WHEN Japan invaded China in 1937, China's monetary system was prepared for the emergency. It can be said without exaggeration that were it not for the new monetary system which was introduced in November 1935, China could not have withstood the Japanese onslaught in the initial period of the war. A clear understanding of the new system and a knowledge of the way it has operated during the war are a necessary precondition for a fruitful discussion of the problem of the postwar adjustment of Chinese currency.
The importance of the new monetary system can best be suggested by a reference to the chaotic condition of the currency in the days of the Peking Government and during the early years of the National Government. As late as 1929, the report of the Kemmerer Commission stated that "China has unquestionably the worst currency to be found in any important country of the world." The major tasks of currency reform were the establishment of a uniform and convenient medium of exchange and the adoption of a monetary standard. In 1933, the first and comparatively easier problem was solved by the abolition of the tael and the adoption of the standard silver dollar as China's monetary unit. The much more difficult problem of the monetary standard was solved in November 1935 by the abandonment of the silver standard and the adoption of a managed currency.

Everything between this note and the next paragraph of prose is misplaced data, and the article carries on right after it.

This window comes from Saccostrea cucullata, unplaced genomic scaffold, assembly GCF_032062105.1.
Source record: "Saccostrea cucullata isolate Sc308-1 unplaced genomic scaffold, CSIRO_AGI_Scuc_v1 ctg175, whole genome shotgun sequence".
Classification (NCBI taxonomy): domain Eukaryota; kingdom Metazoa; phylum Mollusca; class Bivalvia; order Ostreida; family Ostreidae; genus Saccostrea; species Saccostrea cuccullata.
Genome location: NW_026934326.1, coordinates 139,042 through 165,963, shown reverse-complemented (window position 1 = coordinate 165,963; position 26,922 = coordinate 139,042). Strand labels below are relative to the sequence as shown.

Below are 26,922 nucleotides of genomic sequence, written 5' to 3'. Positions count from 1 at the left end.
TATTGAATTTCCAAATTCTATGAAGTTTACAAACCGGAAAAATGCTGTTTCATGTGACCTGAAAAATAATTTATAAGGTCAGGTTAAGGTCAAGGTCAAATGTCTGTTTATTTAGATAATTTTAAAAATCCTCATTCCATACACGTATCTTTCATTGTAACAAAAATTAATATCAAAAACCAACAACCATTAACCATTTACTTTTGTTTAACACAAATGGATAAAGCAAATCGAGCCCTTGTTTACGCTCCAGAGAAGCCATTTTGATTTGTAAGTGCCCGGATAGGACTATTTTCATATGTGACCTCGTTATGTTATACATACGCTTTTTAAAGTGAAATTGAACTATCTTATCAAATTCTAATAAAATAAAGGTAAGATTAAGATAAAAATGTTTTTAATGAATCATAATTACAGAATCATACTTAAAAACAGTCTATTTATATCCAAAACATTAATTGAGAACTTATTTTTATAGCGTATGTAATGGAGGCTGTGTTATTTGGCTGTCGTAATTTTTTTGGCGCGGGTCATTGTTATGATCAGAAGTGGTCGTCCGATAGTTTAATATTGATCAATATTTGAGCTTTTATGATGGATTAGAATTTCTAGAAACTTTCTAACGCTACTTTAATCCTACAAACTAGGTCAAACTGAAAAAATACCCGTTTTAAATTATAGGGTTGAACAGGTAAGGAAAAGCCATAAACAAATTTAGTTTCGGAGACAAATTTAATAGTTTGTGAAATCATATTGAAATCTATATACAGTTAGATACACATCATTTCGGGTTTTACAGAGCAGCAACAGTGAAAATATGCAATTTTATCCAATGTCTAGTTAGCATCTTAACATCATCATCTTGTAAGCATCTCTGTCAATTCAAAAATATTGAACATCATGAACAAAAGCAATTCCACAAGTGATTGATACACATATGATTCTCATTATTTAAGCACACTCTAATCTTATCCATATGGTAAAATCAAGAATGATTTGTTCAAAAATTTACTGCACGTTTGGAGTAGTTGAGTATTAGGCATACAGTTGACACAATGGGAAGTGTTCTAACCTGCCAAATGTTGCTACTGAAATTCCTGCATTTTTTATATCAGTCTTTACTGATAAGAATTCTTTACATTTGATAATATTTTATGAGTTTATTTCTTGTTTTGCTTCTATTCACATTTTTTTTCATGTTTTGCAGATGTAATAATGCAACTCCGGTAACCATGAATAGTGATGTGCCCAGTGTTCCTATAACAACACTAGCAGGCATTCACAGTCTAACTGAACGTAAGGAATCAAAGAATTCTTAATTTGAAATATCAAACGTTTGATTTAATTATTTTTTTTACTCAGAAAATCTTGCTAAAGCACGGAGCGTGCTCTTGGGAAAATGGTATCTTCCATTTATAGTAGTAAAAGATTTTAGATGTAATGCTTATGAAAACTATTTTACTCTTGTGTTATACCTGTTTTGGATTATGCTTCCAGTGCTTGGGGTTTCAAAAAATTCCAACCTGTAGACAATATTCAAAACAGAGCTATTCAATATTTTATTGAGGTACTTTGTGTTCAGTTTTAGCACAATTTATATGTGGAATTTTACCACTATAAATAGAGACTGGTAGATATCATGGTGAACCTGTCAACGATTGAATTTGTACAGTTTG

The circumstances which precipitated the adoption of the new monetary system are of much more than academic interest. Now, when China's central financial problem is rising prices, it is interesting to recall that, although inflation is most undesirable, its immediate impact does not create difficulties as acute as those produced by deflation. The rise in the world price of silver after 1931, stimulated by the British devaluation of the pound and later to a greater degree by the American silver purchase program, led to a sharp fall in prices in China. Prices in Shanghai fell more than 30 percent from the summer of 1931 to the summer
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